Barry’s biggest problem is that he continues to live in the past and doesn’t look to the future. Past pain haunts the present, but that doesn’t mean being haunted by that pain is the only option. The lie of hopelessness is that the past has damaged you and you are now forever broken. It is in that moment that Barry, just like us, becomes willing to do anything to make the pain go away. At this point, endurance seems to fail and enduring becomes a hopeless endeavor. In those moments of crushing defeat, two things have saved me from making a decision I can’t take back: my faith and looking to the future.

The lie of hopelessness is that the past has damaged you and you are now forever broken.

My faith speaks into a hopeful future that promises value for endurance and peace to come but the presence of one who has suffered and suffers with me. Part of enduring in the interim is knowing that I am not the only person who has suffered, so my suffering might be able to help someone else in the future. I don’t have to live in my past suffering, even though it hurts. Even as I live in my present suffering, I don’t have to be solely concentrate on it; I can live in the future and focus on how these scars can be redeemed.

My suffering can be reduced when I open it to my loved ones and allow them to bear some of my burden, as I am willing to do with them. My suffering can be redeemed when I use it to help someone else through their pain. As I mourn, I try to look around me at those who are mourning as well and comfort them. When I see people who aren’t sure they can endure, I open my pain and suffering to them so they know they are not alone and there is hope to make it to the end. It is in those moments— painful and honest—that I move from not being sure if I’ll ever be okay to realizing my suffering can have value. It gains that value not by dodging a bullet but by showing someone else how to live with a bullet wound so they can hurt a little less than I did.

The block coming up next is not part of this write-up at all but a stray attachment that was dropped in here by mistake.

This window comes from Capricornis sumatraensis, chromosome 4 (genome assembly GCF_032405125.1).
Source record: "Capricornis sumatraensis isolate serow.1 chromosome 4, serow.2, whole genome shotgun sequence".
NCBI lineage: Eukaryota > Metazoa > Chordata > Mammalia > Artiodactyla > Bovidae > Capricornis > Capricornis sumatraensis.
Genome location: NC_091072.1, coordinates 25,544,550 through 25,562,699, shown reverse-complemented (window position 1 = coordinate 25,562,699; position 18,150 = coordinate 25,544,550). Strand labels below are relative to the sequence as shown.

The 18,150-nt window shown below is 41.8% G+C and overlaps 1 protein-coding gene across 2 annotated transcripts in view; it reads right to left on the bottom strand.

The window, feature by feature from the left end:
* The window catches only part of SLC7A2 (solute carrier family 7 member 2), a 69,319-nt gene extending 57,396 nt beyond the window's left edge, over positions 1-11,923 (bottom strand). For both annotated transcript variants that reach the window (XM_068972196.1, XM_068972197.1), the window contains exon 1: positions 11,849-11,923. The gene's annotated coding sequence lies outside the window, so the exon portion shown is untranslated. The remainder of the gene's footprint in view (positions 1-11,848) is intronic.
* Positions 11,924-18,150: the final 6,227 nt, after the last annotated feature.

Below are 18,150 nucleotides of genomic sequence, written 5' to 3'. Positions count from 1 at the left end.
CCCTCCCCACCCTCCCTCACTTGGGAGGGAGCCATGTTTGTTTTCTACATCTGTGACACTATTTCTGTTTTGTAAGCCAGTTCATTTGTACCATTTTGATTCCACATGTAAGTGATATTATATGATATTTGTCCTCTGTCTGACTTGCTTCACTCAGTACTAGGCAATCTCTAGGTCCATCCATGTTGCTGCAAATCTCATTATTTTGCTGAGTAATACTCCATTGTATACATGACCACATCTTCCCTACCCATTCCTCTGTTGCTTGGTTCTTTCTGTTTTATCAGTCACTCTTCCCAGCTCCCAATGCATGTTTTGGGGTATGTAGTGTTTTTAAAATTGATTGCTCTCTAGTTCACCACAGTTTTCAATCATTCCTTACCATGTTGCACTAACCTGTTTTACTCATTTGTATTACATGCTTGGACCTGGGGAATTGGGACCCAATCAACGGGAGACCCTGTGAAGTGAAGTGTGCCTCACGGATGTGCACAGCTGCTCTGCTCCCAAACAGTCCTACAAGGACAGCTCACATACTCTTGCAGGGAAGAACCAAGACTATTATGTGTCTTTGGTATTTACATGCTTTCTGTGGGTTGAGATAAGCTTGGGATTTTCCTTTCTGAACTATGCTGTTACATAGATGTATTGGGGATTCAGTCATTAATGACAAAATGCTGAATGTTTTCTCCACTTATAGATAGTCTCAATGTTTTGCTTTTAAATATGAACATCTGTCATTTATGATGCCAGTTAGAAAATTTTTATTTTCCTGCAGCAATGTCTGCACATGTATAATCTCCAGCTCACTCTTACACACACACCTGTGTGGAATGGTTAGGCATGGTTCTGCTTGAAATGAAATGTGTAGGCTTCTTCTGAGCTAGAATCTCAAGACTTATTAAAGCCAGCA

We don’t know what is going to happen to Barry now that he’s chosen to take his pain in his own hands and change the past. But as the image of himself going into the future faded away I gasped out a “No, Barry!” as I realized, if he didn’t, that the Flash I’ve come to know and love was dying and all the love, all the good, all the ways he has touched people, yes through his suffering, is never going to be… and the world is going to be a darker place for it.

Dustin Schellenberg

Dustin Schellenberg

Contributing Writer at Area of Effect
Dustin spends his time exploring the far reaches of space, understand the ancient ways of might and magic, and wandering the post-apocalyptic wastes. If it has a reasonably open world, a crafting system and some way to sneak around, he'll be there. When not gaming, he's probably planning his next D&D character (because his DM keeps killing off the old ones). He is a competent bass player and guitarist, mediocre mid laner and outright awful FPS player. He is father of two, husband of one, a sometimes theologian, and all-times pastor of Crestview Park Free Methodist Church in Winnipeg, MB.
Dustin Schellenberg